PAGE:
Upon receiving confirmation that defensive midfielder Adlene Guedioura had broken his leg over the weekend, Wolverhampton Wanderers manager Mick McCarthy did not beat about the bush: “It’s terribly disappointing news, both for the player and the club.” It is a desperate blow for the unfortunate Algeria international, whose rise since joining the Midlands club has been very impressive.

It was in challenging Aston Villa’s Steve Sidwell for the ball during the closing minutes of Sunday’s derby at Molineux that the injury occurred. Guedioura, who had just come on as a substitute, will likely be sidelined for four to six months with a fractured tibia.

Not one to hold a grudge, the 24-year-old’s reaction via the club’s website was good-natured and mature: “I can’t hold it against Steve - he was just trying to play the ball. I swear I’ll come back as quickly as I can. I think I’ll be stronger mentally and I’ll work hard physically."

My style has earned me the nickname 'The Classy Bull' from Wolves supporters, and I must admit that I love it.

Adlene Guedioura

Prior to the weekend setback, Guedioura had chatted about his recent progress in an interview with FIFA.com. He did not shy away from discussing the discreet nature of his career path up to his joining Wolves last season. The clubs that have benefitted from his services thus far - namely Sedan, Noisy-le-Sec, Entente, Creteil, Kortrijk and Charleroi – would certainly be categorised by most as modest.

“No-one in my peer group ever thought that I’d be a professional footballer one day,” he said. “It’s not been easy – I’ve really had to knuckle down, without ever letting my head drop. But I’m happy to have put all that work in, because it made me stronger. Looking back, what I’ve learned is that when you’re climbing the ladder, you have to prove yourself every time you reach a higher rung.”

The La Roche-sur-Yon native’s first experience of mixing it with the big boys came last year, when he initially made the move from Belgian outfit Charleroi to Molineux on loan. And his dynamic style has enabled him to rapidly establish himself in Wolves' starting XI.

“I’m of Algerian descent, but I had the advantage of coming through the French system," said Guedioura. "It’s doubtless the reason that my game is not seen as typically north African. I tend to go looking for the ball when the opposition have it in their possession. But I also like to get forward and score the odd goal. My style has earned me the nickname 'The Classy Bull' from Wolves supporters, and I must admit that I love it!"

Like father, like son
Since becoming a Premier League regular, video clips showcasing his skills have begun to pop up all over the Internet. Guedioura is more often than not shown covering every blade of grass on the pitch, winning the ball cleanly and providing quick, useful passes to his attacking team-mates.

And it is these same qualities that continue to win over his coaches at both domestic and international level. Guedioura had only one U-21 appearance to his name when, in May of this year, Algeria coach Rabah Saadane included him in his final 23-man squad for the 2010 FIFA World Cup South Africa™.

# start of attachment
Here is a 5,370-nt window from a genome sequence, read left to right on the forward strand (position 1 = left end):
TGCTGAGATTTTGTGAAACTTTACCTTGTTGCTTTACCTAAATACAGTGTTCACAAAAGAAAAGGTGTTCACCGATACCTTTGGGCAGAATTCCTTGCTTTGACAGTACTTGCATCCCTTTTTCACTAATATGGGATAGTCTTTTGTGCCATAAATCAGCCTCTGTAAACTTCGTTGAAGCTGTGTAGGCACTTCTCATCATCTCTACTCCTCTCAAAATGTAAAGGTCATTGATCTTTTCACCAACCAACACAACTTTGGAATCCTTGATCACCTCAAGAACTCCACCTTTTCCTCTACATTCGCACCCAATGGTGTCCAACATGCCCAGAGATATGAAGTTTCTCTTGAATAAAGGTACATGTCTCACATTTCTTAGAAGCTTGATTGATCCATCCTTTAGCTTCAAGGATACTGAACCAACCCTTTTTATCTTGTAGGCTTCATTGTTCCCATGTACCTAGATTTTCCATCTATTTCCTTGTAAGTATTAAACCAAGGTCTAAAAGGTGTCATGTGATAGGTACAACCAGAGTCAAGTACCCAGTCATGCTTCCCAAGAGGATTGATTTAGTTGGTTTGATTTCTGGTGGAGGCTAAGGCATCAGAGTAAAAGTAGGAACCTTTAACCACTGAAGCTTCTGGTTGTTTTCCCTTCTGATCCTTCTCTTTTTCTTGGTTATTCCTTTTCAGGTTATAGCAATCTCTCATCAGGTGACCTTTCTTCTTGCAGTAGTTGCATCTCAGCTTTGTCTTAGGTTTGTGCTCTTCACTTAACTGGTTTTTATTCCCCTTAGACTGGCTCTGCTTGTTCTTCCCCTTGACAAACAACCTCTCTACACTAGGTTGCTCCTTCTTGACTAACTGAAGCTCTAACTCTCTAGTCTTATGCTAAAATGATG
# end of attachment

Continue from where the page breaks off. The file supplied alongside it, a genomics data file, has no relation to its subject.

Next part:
“I took part in a little bit of history, being a member of one of the few Algerian teams to have made it to the World Cup finals. That’s something I’m very proud of. When I heard I’d been called up, I thought of my Dad straight away. He was also capped for Algeria, but never got the opportunity to play on such a grand stage.”

To thank his father for having ferried him to and from training throughout the years, Guedioura invited his parents to South Africa this summer so that they could watch their son perform in the flesh. He came off the substitutes’ bench in all three of his country’s group matches, but was unable to inspire his nation to victory.

“Playing England in Cape Town was an incredibly enjoyable experience," Guedioura said. "First, because I’d never seen such an amazing stadium. Second, because we held our own against one of the best teams in the world in an indescribable atmosphere. It was almost as good as a victory for us.”

I’d love to help my country to qualify for a second World Cup in a row. When you get a little taste of that sort of success, it just increases your hunger.

Adlene Guedioura

Having qualified for South Africa 2010, and having performed solidly at the tournament itself, Algeria have since struggled to find their form. Following a 2-1 friendly defeat by Gabon, Les Fennecs opened up their CAF Africa Cup of Nations 2012 qualifying campaign with a disappointing 1-1 home draw with Tanzania – a match which nevertheless saw Guedioura notch his first goal in an Algeria shirt.

“On the one hand, there’s the pressure of living up to our recent achievements," he said. "On the other hand, it’s time to move on from the World Cup and to focus on the future. We’re going through a transitional phase, but we’re still going to give it all that we’ve got. And looking at the talent at our disposal, I would say that I’m more confident than worried, really."

Saadane has since passed over the reins of the national team to Abdelhak Benchikha, a coach with a fine track record in north African football. Could this signal a change in fortune for the Desert Foxes? On this point, Guedioura was in no doubt: “Qualifying for the African Cup of Nations is a prerequisite.

"We’re going to have to be at our best. I even think we could go on and win the tournament. And I’d love to help my country to qualify for a second World Cup in a row. When you get a little taste of that sort of success, it just increases your hunger.”

Despite a full-leg cast which will likely keep him immobilised for the next four weeks, Guedioura is a player moving in an upward direction. In keeping with his nickname, he is bullish about his chances of playing again this season. Very few observers would bet against that happening.